Camel Gap was a nice trail with gentle descent down into the valley of the Big Creek area. It shouldn’t have taken us very long to get down, but it did! I can’t help but think that trail is mis-measured. It surely must be longer than the 5.1 miles that the sign says it is.
Finally, we made it to the trailhead for Gunter Fork trail to see yet another sign (we had seen two the previous day) that is lettered in bright red or orange paint warning that Gunter Fork is IMPASSABLE in high water! Our plan was to do that trail on our final day, but the weather was threatening rain now and the forecast had not been favorable at all for the third day, so we were going to make that decision at the last moment. We did go up Gunter Fork to the first crossing, just to see what it looked like and it seemed fine at that moment. We made our way on to Campsite 37 though with dark clouds building overhead and a bit of rumbling in the distance.
Once at our campsite, we picked out a spot, pulled out the tents we had not needed at the shelter, set them up, and then went to filter water out of Big Creek. We prepared our dinners just before the heavens opened up to dump a deluge of water on us and our belongings. Retreating to our tents, this would have been a great time for a bear to have taken advantage of the situation, because two of us left our packs where they had been placed before cooking dinner in our speedy retreat from the storm. Thankfully, no bears bothered our stuff, but there would be other critters we’d have to worry about before morning! We were able to come out a bit later and hang the packs on the bear cables before going back into the tents to escape the rain.
You could tell we had not done much tent camping in the backcountry before though, because during the hardest part of the rain, we began to notice that our boots and other items we had set under the vestibule were floating in what was becoming a deep pond underneath our tents. I took a shovel and went out to try to dig a trench to route the water away from us, but could tell pretty quickly that was going to be a futile effort. Quickly looking around for higher ground that wasn’t standing in water, I told the other girls we would have to move our tents. Once the tents were secured on higher ground and we had secured our other belongings on the bear cables, we took refuge from the rains inside our tents and eventually fell asleep, again much earlier than would have been true at home.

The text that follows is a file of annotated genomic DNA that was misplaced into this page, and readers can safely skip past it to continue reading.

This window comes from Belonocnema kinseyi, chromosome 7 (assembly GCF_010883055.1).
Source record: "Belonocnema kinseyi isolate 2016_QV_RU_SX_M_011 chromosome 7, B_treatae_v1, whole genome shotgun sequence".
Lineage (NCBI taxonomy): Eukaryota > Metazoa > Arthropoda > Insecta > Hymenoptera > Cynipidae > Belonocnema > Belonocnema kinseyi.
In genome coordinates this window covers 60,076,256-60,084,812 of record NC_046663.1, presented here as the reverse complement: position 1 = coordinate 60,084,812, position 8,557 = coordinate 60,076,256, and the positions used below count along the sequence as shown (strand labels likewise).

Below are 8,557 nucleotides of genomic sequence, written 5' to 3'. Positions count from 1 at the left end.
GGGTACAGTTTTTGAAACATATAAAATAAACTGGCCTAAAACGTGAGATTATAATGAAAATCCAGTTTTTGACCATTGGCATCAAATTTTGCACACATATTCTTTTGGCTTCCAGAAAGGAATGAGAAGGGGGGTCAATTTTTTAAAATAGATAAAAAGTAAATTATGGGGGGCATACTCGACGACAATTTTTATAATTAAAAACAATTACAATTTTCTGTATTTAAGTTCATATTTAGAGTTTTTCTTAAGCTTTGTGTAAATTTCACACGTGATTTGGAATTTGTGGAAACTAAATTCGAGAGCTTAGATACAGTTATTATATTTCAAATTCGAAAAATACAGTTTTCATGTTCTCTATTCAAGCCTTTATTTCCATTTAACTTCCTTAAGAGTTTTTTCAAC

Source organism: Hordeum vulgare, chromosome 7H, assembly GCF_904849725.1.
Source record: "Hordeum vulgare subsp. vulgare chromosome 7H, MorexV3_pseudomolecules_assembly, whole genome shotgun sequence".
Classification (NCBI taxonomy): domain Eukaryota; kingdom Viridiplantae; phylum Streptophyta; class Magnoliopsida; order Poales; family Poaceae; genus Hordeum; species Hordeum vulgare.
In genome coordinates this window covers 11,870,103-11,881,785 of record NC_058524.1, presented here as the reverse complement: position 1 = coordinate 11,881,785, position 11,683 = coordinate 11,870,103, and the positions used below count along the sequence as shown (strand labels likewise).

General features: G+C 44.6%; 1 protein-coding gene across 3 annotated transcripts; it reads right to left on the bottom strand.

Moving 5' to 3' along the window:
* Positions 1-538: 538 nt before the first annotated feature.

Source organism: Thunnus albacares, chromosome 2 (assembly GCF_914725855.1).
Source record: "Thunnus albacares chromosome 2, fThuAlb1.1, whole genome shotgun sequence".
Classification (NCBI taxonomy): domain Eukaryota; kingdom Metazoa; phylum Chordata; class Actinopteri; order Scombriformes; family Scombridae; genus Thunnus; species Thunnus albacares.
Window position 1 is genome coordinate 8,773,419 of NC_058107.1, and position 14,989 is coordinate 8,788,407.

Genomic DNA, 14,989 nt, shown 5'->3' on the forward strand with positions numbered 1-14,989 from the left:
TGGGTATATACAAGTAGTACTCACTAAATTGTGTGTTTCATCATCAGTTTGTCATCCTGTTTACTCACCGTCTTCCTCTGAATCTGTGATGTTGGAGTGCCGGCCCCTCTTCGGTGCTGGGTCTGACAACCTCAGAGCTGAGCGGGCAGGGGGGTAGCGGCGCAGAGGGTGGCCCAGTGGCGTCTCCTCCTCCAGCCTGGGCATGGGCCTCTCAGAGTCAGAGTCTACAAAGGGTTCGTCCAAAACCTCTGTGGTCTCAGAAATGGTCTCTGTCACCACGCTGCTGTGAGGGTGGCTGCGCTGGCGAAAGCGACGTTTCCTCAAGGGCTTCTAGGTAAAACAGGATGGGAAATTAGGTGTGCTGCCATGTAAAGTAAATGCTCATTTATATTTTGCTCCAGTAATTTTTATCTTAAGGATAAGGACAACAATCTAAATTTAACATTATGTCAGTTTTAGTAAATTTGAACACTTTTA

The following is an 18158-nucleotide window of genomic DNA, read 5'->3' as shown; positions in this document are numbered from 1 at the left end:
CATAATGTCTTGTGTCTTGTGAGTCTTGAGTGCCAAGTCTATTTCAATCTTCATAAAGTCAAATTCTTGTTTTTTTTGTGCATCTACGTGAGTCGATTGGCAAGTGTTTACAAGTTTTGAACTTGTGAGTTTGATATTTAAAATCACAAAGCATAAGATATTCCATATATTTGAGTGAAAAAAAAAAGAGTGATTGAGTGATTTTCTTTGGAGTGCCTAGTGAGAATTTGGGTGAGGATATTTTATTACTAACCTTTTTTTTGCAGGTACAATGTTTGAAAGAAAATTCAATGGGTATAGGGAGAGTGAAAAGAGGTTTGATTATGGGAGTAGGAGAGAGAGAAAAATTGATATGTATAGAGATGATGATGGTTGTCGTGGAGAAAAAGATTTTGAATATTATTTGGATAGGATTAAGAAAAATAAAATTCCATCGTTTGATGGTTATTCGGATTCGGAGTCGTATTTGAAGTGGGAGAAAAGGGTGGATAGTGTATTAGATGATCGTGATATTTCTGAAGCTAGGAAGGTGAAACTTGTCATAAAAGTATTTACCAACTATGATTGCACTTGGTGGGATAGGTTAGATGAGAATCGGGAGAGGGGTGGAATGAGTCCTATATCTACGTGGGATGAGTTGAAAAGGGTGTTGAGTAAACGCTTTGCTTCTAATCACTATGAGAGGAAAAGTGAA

The blessings of this second day, however, were not yet over! Somewhere about 9:15, Jennifer got up to go to the restroom (some shrubbery in the woods, really), only to exclaim that the fireflies were out! The next hour or so was simply, unimaginably magical! By 9:30, hundreds of thousands of fireflies (mixed in with enough mosquitoes that I am still scratching as I type this) totally surrounded us, caught up in their synchronized mating ritual for which thousands of people flock to the Elkmont area of the Park each summer. We were nowhere close to Elkmont, but apparently not all of the fireflies know that they are supposed to go to Elkmont to do their thing. Either that or they’re not very good at reading maps!
|My phone wouldn't capture the fireflies, so this pic is from firefly.org. Even this doesn't do it justice!|
This spectacle rivaled any fireworks or light show I have ever witnessed! For 5-10 seconds, the woods would be engulfed in total darkness, then all at once, flash-flash-flash-flash, they would be lit by a gazillion fireflies all vying for the attention of the females in the area! Then, almost as suddenly as they began, they would stop and we would be standing in utter darkness again. The cycle repeated itself, getting more and more powerful and more synchronized as it went along. Finally, with mosquitoes feasting on our bare legs and blood, we retreated again to the enclosed space of our tents, but since the rains had stopped while we had napped, we were able to open the rainflies of our tents and watch the display from inside. Not a bad way to fall asleep, now, is it?
To read about the third and final day of our adventure, CLICK HERE.